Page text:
Be strong and courageous enough to hold back just enough to keep from reaching into the unwanted zone of overtraining.
Training is simple-stress-recover-adaptation
If there isn’t adequate recovery, then adaptations won’t take place and what’s it all for then?

Watch out for the warning signs
Don’t let training and racing greed reduce you to the walking wounded.

 

overtraining 2

Michelle Greaney

FB: MG Coaching

 

Progression and Development of Athletes is an Exercise in Stress and Rest in Their Most Important Pursuit

The top athletes in the world aren’t adhering to a “no pain no gain” model, nor are they doing highly popularized high intensity interval training or random WOD’s (workouts of the day).
Instead they are systematically alternating between bouts of very intense work and periods of easy training and recovery. The ongoing progression and development of athletes across all levels is an exercise in stress and rest in their most important pursuit.

The training of endurance athletes is a complex process. The goal of training is to stimulate the precise set of physiological adaptations needed to achieve maximum performance in a peak race.

The volume, intensity and distribution of training load and how all of these affect physiological parameters gives an insight into what it takes to be a successful distance runner. There are various ways to manipulate training for increased performance, but it is essential to understand the overall process behind how the body responds and adapts to a stimulus (workout or sequence of workouts that provokes an adaptive response).

The General Adaptation Syndrome is often referred to as the principle of supercompensation in exercise training. When a training stimulus is applied, there is an initial alarm phase where fatigue occurs, and the performance level is decreased. Following this stage with recovery, there is an adaptation phase where fatigue subsides, and adaptation takes place so that there is a supercompensation where performance increases to a level above that which it was before the training stimulus was applied. A new training stimulus can then be applied to go through the process again. It there is too little recovery, the body never fully recovers or adapts and can enter the exhaustion phase (over-training and injury risk!).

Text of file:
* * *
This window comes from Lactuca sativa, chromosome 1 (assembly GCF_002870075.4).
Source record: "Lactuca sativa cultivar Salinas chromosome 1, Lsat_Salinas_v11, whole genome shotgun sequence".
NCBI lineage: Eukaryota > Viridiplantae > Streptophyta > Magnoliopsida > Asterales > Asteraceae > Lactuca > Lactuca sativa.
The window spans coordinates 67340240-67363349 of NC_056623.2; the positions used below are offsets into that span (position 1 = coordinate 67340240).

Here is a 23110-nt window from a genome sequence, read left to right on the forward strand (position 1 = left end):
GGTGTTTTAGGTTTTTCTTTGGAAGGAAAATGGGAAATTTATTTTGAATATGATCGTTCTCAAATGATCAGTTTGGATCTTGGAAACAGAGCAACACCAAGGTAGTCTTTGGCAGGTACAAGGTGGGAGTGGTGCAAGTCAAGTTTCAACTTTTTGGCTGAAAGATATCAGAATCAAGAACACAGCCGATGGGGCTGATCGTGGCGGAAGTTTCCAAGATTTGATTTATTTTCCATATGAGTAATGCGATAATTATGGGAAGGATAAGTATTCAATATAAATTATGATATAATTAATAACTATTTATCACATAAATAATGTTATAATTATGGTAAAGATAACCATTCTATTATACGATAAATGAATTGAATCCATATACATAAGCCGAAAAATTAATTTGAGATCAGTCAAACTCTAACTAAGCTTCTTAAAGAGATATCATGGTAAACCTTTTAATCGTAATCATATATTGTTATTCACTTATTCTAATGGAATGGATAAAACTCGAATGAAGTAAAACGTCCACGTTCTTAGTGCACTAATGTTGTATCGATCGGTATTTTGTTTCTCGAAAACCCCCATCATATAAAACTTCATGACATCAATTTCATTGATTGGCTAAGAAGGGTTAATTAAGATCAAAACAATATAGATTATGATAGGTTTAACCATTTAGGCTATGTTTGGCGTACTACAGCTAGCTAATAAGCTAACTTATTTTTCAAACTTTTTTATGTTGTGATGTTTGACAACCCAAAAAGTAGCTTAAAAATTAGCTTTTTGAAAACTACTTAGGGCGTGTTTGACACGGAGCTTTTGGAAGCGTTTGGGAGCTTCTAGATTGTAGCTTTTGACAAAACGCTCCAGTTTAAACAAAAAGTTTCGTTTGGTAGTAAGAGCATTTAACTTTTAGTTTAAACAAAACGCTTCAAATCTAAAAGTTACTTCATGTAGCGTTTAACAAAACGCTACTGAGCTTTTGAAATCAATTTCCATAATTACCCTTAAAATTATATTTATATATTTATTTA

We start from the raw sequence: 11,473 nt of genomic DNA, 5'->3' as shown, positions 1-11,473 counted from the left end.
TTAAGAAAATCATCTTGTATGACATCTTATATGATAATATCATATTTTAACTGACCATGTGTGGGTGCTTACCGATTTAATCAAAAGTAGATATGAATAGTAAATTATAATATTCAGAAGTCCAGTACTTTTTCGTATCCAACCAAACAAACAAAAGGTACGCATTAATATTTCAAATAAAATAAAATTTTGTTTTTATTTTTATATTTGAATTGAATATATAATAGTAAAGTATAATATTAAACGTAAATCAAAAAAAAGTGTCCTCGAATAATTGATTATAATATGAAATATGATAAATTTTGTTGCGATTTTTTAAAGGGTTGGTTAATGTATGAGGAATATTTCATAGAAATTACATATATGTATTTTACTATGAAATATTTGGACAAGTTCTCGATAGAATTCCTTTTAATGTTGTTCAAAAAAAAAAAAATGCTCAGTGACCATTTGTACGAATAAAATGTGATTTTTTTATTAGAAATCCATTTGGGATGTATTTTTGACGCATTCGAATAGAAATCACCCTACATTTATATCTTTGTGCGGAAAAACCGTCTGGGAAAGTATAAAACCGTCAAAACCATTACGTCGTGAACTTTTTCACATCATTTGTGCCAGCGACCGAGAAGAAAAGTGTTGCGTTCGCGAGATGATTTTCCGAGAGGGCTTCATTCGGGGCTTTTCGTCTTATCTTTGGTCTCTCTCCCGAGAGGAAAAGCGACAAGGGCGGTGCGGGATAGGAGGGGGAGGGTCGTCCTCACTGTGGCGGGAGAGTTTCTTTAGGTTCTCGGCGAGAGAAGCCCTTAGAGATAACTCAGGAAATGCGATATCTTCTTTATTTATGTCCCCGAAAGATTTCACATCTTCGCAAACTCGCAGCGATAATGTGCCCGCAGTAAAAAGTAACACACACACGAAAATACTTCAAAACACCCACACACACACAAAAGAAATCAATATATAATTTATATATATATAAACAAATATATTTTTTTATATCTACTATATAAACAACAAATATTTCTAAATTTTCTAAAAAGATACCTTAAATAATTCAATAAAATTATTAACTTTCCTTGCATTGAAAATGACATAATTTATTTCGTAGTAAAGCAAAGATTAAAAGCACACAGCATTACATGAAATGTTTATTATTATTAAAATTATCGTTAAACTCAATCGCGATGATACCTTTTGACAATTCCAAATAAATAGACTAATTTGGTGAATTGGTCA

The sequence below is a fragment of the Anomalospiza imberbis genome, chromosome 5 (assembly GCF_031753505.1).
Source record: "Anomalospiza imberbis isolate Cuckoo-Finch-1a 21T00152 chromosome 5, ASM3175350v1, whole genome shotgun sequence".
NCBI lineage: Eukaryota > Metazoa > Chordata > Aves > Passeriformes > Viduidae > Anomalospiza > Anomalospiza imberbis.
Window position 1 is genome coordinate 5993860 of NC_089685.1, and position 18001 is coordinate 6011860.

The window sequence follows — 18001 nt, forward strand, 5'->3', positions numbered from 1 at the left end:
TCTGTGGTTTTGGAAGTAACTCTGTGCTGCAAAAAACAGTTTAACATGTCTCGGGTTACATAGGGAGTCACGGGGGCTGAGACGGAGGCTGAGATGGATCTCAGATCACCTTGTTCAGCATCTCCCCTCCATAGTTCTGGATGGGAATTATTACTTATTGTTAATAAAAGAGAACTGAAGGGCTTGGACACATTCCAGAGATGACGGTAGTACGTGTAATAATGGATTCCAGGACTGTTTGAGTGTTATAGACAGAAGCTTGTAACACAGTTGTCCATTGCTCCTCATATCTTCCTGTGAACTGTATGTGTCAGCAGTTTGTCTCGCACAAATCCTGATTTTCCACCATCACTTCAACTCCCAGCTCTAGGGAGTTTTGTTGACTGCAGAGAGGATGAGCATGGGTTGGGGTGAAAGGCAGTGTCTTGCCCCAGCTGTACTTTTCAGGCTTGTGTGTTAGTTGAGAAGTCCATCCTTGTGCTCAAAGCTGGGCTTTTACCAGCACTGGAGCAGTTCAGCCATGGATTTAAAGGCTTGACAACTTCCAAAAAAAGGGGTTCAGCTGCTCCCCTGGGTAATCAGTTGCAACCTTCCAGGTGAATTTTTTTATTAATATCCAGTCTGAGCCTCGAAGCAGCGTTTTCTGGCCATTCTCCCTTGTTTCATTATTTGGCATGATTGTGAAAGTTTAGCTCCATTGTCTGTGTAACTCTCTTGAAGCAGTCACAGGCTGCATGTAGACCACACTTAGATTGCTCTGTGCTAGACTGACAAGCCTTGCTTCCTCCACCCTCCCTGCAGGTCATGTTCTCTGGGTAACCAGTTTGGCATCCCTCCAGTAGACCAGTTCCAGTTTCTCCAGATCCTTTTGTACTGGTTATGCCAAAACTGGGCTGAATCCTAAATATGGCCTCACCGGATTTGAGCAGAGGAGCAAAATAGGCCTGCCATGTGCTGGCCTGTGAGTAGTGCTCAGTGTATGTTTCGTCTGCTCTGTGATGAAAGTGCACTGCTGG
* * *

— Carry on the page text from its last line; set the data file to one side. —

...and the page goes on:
The Dose Response Relationship is another model explaining the optimal load of a workout. It refers to the interaction between the dose, the total load of the stimulus and the response, or resulting training effect.
Certain stressors can produce desirable effects, strengthening specific parts of the body that is under duress. Stress isn’t just harmful, it can also serve as a stimulus for growth and adaptation. Our adaptive stress response is rooted in inflammatory proteins and cortisol. When activated by stress, these serve as biological messengers so when the body is under threat, pre-programmed biochemical building blocks make the body stronger and more resilient.